Last Wednesday I was being an awesome wife and going to Dairy Queen to get my husband an ice cream cake. I walk in with my cute baby, all “la de da I’m a great wife and mother,” and I order my cake. I sort of think I hear God saying something from the clouds about pride and how it comes before a fall, but I’m not paying attention. Because uh oh, where’s my wallet? The one that’s connected to my keys? The one that I can’t find anywhere?
Oh yeah. It’s in the car, where I locked it. KEWL!
Not a problem, I am an awesome wife and mother and I can keep my cool in the midst of chaos. La de da! We have no extra key to this car (naturally), so I call the Pop-A-Lock peeps, and la de da! They are on their way. Only it takes an hour. And Baby needs a nap. And the nice DQ lady gives me free ice cream, which I give to baby out of desperation and in complete violation of all the Good Mom Rules I’d been keeping so well that day. Naturally, she loses her mind when there is no more ice cream (oops, Mommy accidentally ate all of it to stifle the feelings), so then I let her watch a video on my phone out of desperation and in complete violation of all the Good Mom Rules I’d been keeping so well that day. The Dairy Queen crowd is starting to feel badly for me, and they are asking what they can do, but no no, nothing they can do until Pop-A-Lock gets THEIR BOTTOMS TO THE DAIRY QUEEN! I am a good mom, and I no longer say “butts”! La de da!
Pop-A-Lock arrives and the nice man gets me into my car in exchange for 100 dollars. KEWL! I have no problem with this! I am a cool mom!
So finally I go pay for my cake. The cake that was supposed to be $30 but is now $130, no problem you know, BUT THIS CAKE BETTER BE DELICIOUS. And then on a whim I say “whatever give me a chicken sandwich and a cherry coke” because the ice cream only allowed me to eat about 25% of my feelings and there 75% more that needed to be dealt with.
On the ride home between bites of a chicken sandwich that seems a little iffy, I scream sing Alanis Morrisette, which is what I do when I’m angry (I never am! I’m a cool mom!) or when I do not want Baby to fall asleep in the car because we need this baby to take a REAL nap at home.
Good news, friends – Baby takes a great nap at home, and I sit on the couch, realizing once again that I am a really good wife and mother. High five to me! What’s that God? I cannot hear you because I feel funny. I remember the chicken sandwich. I hate that chicken sandwich. But I do not dwell on this because I am sixteen weeks pregnant, and interior babies (like exterior babies) make you feel funny things. La de da! I distract myself but eventually end up on the couch, staring into oblivion and chanting to myself “I do not feel funny,” “I do not feel funny.”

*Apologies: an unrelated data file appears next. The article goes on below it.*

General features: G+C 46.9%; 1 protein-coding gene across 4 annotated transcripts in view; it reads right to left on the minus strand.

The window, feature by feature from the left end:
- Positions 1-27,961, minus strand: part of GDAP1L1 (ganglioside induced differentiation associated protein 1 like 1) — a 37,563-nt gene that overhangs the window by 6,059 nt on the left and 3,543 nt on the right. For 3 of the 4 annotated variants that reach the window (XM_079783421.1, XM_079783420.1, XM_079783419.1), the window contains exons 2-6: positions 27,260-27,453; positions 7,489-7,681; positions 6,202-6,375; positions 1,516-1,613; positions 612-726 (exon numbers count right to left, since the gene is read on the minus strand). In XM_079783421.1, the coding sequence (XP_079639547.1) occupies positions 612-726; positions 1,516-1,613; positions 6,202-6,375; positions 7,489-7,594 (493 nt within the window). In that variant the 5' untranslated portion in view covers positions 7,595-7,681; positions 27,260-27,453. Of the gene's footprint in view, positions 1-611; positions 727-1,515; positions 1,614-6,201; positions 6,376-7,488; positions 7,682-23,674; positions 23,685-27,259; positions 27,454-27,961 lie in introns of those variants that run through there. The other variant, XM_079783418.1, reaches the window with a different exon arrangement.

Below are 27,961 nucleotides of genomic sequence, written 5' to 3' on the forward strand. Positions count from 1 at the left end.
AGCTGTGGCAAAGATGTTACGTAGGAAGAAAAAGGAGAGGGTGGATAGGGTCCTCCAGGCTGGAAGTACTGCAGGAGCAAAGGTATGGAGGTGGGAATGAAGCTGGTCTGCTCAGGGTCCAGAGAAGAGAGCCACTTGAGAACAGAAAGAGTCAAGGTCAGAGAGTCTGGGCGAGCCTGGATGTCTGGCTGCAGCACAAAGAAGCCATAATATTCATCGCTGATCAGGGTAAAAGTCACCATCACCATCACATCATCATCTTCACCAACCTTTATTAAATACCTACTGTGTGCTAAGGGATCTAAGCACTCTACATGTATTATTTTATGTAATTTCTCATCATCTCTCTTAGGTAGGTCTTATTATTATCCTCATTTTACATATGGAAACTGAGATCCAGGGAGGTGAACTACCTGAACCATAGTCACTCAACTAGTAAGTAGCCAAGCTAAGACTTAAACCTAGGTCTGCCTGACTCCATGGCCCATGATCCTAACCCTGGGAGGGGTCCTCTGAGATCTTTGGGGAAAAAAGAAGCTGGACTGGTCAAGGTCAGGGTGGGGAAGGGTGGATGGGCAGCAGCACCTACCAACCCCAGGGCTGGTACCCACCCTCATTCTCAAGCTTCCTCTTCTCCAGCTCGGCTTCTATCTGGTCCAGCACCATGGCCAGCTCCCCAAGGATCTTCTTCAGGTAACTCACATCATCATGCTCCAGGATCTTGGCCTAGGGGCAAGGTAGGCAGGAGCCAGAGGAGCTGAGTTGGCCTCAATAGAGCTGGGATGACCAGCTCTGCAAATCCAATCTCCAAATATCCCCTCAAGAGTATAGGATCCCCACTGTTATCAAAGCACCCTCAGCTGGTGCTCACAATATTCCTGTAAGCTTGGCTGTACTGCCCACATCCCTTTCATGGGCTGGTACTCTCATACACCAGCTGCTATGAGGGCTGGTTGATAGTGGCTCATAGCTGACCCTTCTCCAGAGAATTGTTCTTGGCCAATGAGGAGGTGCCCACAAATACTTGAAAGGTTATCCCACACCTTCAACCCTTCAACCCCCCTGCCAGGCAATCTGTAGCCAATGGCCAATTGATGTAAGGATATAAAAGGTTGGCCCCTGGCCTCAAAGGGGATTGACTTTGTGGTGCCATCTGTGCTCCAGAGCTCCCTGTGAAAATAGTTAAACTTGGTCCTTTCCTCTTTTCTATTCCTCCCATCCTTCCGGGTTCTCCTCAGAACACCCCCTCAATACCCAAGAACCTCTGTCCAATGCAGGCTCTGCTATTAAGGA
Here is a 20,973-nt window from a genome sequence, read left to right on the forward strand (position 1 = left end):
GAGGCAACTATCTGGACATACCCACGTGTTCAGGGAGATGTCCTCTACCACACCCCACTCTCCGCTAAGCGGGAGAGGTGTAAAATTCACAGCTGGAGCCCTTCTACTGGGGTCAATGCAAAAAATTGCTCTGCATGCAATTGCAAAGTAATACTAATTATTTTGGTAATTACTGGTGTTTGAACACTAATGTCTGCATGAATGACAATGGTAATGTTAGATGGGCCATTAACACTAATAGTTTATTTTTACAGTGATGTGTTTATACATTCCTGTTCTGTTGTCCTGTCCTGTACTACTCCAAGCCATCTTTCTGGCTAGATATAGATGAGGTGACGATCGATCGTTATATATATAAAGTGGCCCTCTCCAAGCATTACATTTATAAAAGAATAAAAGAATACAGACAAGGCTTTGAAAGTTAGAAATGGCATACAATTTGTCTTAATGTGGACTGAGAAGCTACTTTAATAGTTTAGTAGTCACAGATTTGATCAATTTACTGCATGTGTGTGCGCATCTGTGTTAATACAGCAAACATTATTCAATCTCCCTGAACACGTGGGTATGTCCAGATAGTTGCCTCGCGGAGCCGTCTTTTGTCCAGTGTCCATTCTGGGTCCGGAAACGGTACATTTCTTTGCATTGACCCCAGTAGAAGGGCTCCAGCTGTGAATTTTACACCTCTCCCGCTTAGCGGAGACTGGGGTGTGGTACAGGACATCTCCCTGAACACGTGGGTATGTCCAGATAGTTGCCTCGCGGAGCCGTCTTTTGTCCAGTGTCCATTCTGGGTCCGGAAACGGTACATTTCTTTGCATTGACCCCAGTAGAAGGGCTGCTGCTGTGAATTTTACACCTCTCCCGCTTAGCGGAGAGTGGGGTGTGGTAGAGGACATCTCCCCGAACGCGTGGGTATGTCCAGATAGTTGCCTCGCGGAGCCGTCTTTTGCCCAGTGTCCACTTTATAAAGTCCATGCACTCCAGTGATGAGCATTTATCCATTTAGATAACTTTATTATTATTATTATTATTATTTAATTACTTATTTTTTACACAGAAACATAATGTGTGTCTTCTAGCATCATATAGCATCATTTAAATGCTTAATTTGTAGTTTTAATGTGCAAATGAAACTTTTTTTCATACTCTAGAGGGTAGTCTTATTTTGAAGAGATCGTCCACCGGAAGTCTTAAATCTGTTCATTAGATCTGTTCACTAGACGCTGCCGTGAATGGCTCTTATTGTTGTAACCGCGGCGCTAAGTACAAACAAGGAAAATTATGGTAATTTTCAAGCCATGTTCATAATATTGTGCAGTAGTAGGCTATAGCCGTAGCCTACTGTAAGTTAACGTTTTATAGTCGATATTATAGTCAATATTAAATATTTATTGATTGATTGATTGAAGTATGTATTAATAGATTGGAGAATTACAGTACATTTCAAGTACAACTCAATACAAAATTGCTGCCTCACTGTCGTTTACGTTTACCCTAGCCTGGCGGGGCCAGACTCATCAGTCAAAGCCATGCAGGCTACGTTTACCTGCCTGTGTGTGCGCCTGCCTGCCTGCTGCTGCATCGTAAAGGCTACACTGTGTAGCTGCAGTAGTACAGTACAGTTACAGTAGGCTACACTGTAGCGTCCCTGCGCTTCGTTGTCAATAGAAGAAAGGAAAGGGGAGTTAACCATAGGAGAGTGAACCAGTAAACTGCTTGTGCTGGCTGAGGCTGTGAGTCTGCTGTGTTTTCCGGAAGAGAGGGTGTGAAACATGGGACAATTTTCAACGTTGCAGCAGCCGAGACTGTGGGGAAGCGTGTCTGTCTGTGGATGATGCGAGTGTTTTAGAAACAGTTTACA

Do you know what’s coming? Because I didn’t, but retelling the story makes me feel really dumb.
Husband comes home because I have a dinner to get to. “I feel funny” I say, “but it’s okay.” “Cool,” says Husband. I sort of slump over on the couch for a while, and eventually I get my act together enough to get ready.
I like my outfit. I am cute! God says something but I cannot hear because I am in the car, and it’s Alanis time. It’s snowing! I have on my red coat! Things are good. Except I feel funny. Mind over matter. This internal baby, he is really doing a good job at making me feel funny.
Except it’s not the internal baby. (The internal baby’s name is Greer by the way. He is the coolest dude that anyone knows, and he can beat up your baby.)
No, no. Not Internal Baby. (Greer.) It’s the chicken sandwich.
I’m driving through blinding snow on the interstate, and suddenly: “SOMETHING IS NOT RIGHT.”
And then I turn into the exorcist and in a sudden and violent excommunication my body rejects all of its internal organs with such ferocity that I start to think I’m morphing into a lion.
The next few minutes are very touch and go, as you would assume it would be when a human morphs into a lion while driving a Tahoe in the snow on the interstate.
Somehow I manage to get off the interstate, and I pull into a gas station, stunned. I am covered in an evil that shall not be named (Voldemort). Voldemort is in my hair, down my sleeves, in my boot, and in all the little window buttons.
It is a low point.
I call my husband, shaking, and he comes to get me.
I call my sister, because this is why one has sisters, and she advises me to NOT go inside the gas station to wash my hands/hair/coat/boots/entire body because “you probably look terrifying.” I look in the visor mirror and confirm this is the case.
I call husband again: “Bring cleaning supplies, and do not look me in the eye.”
It is a low point.
Husband gets there. I crack the window.
“Hand me the cleaning stuff and step away,” I say weakly.
“No, dummy,” he says. “I’m cleaning it up.”
As he cleans, we kind of laugh because this is BIG FAT AWFUL and OH MY GOSH and DAIRY QUEEN YOU ARE A LIFE RUINER. I stand in the parking lot trying not to scare any onlookers. In retrospect, I should have growled at them so that this story would have more punch.
When husband is done, I say, “I love you.” He says, “Um.” He is very grossed out. He is a good man.
So the rest of the night is awful, and eventually it is declared food poisoning. (Duh.) Sorry for thinking you were poisoning me, Interior Baby Greer. It is not your fault, and I love you so much.
The next day, Exterior Baby magically catches on, and she behaves perfectly, just sitting on the couch with me and smiling, her in pink striped pajamas and me in pink polka dot pajamas. She is the coolest.
Later that week, Luke goes to pick up his ice cream cake, and they say they don’t have any record of it.
(They found it ten minutes later, but that’s a much less dramatic ending, isn’t it?)
In conclusion, last Wednesday was not a good day.
Happy birthday, Husband.
Happy birthday, Husband.